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Here is the thing. I have managed to acquire a pretty fair amount of net worth but rarely have more then twenty bucks in my pocket. Now with retirement just a few months away I'm trying to figure out how to keep what I've built without getting raped by taxes. I own two houses in SoCal that I would like to sell but if I sell both in the same year I'm going to get taxed up the ying yang. I can't even sell off my primary residence this year because the gains on the property plus my salary from work will make it look like I'm making 400k and we are already paying estimated taxes because of the sell of a property in Az. that we didn't do a 1031 exchange on (we didn't know that all the paper work for that has to be done prior to sell). Then the following year when I sell the rental it's going to be another 400k income. The point is that even though I've built pretty substantial "net worth" with minimal debt it doesn't really feel like I'm wealthy by any stretch of the imagination.
I know it may sound like first world problems but honestly I feel like I'm working harder to keep what I've earned than I had to when I earned it in the first place.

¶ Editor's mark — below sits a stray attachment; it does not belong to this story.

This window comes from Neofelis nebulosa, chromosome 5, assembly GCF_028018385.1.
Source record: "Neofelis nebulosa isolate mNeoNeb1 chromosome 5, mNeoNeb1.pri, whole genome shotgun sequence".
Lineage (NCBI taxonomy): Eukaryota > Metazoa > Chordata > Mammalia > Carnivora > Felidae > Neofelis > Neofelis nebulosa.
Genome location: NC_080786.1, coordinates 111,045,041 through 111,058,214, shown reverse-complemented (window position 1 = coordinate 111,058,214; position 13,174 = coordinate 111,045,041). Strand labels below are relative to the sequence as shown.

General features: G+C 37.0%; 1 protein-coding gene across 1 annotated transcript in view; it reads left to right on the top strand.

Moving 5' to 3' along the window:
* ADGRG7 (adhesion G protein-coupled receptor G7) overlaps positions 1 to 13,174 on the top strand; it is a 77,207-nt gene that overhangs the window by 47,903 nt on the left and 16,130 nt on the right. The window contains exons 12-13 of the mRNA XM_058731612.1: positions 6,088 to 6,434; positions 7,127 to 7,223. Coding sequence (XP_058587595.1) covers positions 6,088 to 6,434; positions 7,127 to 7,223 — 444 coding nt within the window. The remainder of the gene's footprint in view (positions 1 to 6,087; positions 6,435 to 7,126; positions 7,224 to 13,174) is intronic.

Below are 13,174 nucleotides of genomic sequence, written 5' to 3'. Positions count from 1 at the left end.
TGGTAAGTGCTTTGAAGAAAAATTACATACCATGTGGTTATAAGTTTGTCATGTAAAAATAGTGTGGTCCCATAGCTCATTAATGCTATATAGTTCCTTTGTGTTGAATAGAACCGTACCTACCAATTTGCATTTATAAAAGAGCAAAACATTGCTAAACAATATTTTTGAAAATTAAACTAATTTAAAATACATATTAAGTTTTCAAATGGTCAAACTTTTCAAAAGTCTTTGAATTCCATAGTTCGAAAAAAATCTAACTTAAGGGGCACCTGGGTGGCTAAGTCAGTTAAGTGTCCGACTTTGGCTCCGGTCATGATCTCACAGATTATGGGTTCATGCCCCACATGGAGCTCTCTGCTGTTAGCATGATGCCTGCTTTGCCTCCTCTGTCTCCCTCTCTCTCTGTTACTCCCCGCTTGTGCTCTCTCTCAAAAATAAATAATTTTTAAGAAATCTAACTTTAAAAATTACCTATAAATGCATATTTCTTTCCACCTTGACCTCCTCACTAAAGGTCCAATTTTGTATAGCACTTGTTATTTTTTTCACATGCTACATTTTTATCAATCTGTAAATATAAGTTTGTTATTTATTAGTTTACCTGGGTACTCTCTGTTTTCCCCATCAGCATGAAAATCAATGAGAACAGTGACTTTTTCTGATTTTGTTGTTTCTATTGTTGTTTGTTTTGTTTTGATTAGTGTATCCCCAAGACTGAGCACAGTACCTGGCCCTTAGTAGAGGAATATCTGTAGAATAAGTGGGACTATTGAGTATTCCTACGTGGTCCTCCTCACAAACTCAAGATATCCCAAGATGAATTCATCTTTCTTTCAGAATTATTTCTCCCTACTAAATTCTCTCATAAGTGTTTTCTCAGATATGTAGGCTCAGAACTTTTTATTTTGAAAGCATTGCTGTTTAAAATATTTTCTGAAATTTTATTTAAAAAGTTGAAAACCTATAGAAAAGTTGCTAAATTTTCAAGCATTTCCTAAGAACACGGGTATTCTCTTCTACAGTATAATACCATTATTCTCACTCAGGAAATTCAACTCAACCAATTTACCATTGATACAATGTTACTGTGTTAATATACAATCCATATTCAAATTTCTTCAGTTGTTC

I need a financial advisor!!!
I would recommend a tax attorney that has a financial advisor on staff. There are ways to reinvest the proceeds of a capitol sale to limit your tax liabilities over time. Not getting help will cost you a lot more in taxes than an attorneys/finance advisors fees!!!
 

HB2Havasu

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I just reviewed my 401k. If I continue my same contribution of 15% of my pay and average a 2% pay increase. If I get a 4% return I will be able to collect 100% of my salary up to 88yrs old.
This is retirement age of 65 I’m 42.

One thing I don’t like about this calculator is the wage increase portion. I’m close to the Max contribution now. So that isn’t very accurate.

Atleast it gives me an idea.
IMO - You need to put Inflation into your calculation. If we start hitting 15%-20% inflation numbers like it’s looking to happen your 401K will be worthless by the time you retire. I would only contribute the minimum that your company requires for matching and put the balance of the 15% into inflation hedging investments !
 

bldrinker

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IMO - You need to put Inflation into your calculation. If we start hitting 15%-20% inflation numbers like it’s looking to happen your 401K will be worthless by the time you retire. I would only contribute the minimum that your company requires for matching and put the balance of the 15% into inflation hedging investments !